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Anaal Nathrakh's seventh release, Vanitas, is a promising thrust in a different direction, but it's not everything that it could have been. Parts of the album are nothing short of brilliant, but they are often lost in the muddle and confusion of Anaal Nathrakh's signature sonic attack.
I will qualify this review by saying that after last year's somewhat disappointing Passion, I wasn't quite sure whether Vanitas would follow in a similar vein, or if these guys would try something different. However, after hearing Forging Towards the Sunset, this album's leading single, I had high hopes for this album. The song was just as heavy as ever, but had elements that I either hadn't heard before, or were being used in different ways. For one, these guys were sounding more melodic than ever before, and the operatic clean vocals (something I'm a fan of) were better than they'd ever been. After listening to the album, these things still stand true for several songs, including To Spite the Face (my personal favorite of the album), You Can't Save Me, So Stop Fucking Trying, and Feeding the Beast. The chorus sections felt like more than simply an afterthought, and there are even a few well-placed breakdown sections in some of these songs. Now, usually when I think breakdown, I think of "teh br00talz" deathcore crap, but instead of solely relying on breakdowns, these songs simply incorporate short passages that improve the song and make headbanging a little easier. However, much of the album flies by without grabbing the attention. I found myself not even realizing a new track had started a couple of times, and some truly interesting music came a little few and far between. If these guys had focused a little more on what they did with Forging Towards the Sunset and To Spite the Face, this album might have been a little better. Too many of the songs fly by without much variation, an a couple of songs, such as Make Glorious the Embrace of Saturn and In Coelo Quies, Tout Finis Ici Bas, feel like straight grindcore, except stretched out twice as long as they should be.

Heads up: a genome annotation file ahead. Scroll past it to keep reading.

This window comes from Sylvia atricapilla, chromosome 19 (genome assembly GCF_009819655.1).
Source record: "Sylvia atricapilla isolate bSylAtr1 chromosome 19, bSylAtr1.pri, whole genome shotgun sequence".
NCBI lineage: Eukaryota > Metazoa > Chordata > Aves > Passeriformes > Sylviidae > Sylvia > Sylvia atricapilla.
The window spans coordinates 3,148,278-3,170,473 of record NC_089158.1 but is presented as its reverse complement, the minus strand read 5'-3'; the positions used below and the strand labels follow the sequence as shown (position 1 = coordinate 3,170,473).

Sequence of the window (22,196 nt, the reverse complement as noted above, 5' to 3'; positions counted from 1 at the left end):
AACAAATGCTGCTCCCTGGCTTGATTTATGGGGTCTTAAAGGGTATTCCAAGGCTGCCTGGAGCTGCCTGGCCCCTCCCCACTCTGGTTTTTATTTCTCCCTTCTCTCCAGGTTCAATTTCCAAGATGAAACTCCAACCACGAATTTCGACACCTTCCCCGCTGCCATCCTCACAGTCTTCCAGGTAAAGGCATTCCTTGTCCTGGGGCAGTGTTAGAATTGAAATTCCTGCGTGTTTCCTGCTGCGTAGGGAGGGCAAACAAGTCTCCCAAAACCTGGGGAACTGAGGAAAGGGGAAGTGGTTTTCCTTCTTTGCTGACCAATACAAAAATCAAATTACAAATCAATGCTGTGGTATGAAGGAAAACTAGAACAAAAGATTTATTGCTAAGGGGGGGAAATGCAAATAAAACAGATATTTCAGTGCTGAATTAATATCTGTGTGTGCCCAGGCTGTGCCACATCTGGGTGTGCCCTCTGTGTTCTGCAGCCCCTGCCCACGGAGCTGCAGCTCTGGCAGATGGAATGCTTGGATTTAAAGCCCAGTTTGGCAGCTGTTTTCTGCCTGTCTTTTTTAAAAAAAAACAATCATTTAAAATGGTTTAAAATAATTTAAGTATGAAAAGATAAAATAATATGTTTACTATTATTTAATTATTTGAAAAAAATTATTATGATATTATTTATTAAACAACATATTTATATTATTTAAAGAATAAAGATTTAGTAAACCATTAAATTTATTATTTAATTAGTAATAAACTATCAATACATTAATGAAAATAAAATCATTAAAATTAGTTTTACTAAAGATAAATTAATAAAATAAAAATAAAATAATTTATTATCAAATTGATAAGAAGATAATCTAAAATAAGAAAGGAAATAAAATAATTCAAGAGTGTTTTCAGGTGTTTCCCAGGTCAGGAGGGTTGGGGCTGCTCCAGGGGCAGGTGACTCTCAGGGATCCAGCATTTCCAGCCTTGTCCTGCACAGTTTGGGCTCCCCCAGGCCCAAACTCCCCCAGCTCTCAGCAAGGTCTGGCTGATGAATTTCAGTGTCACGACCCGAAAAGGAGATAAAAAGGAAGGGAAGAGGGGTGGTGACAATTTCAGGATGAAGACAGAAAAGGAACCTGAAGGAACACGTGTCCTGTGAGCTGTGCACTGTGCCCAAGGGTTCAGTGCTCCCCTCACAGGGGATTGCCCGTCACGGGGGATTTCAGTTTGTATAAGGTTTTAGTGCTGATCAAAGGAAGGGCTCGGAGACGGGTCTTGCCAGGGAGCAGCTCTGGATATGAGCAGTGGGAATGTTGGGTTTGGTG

One of my main complaints with Passion was that it simply lacked its namesake for much of the album. This, however, was avoided on Vanitas. The music often straddles "In the Constellation..." territory and also has some of the gritty, fiery feel of earlier releases such as Eschaton and Domine Non Es Dignus. One of my complaints, however, is that the production feels a little bit too sterile and digitized, giving it a very flat tone. The guitars, however, have a very distinct "buzzing" quality which I enjoy, almost like a chainsaw filtered through a computer and then through a stack of amplifiers. The drums, while very obviously triggered, sound tight and punchy, and Dave Hunt's vocals sound like they always do, hateful, anguished and terrifying.
In all, the album is an above-average effort from Anaal Nathrakh. It's not their very best, but it's an improvement from Passion and sits pretty well with me. If you're an Anaal Nathrakh fan, then you should have this in your collection and will probably enjoy it quite a bit. If you're new to this band, skip this and try In the Constellation of the Black Widow or The Codex Necro instead.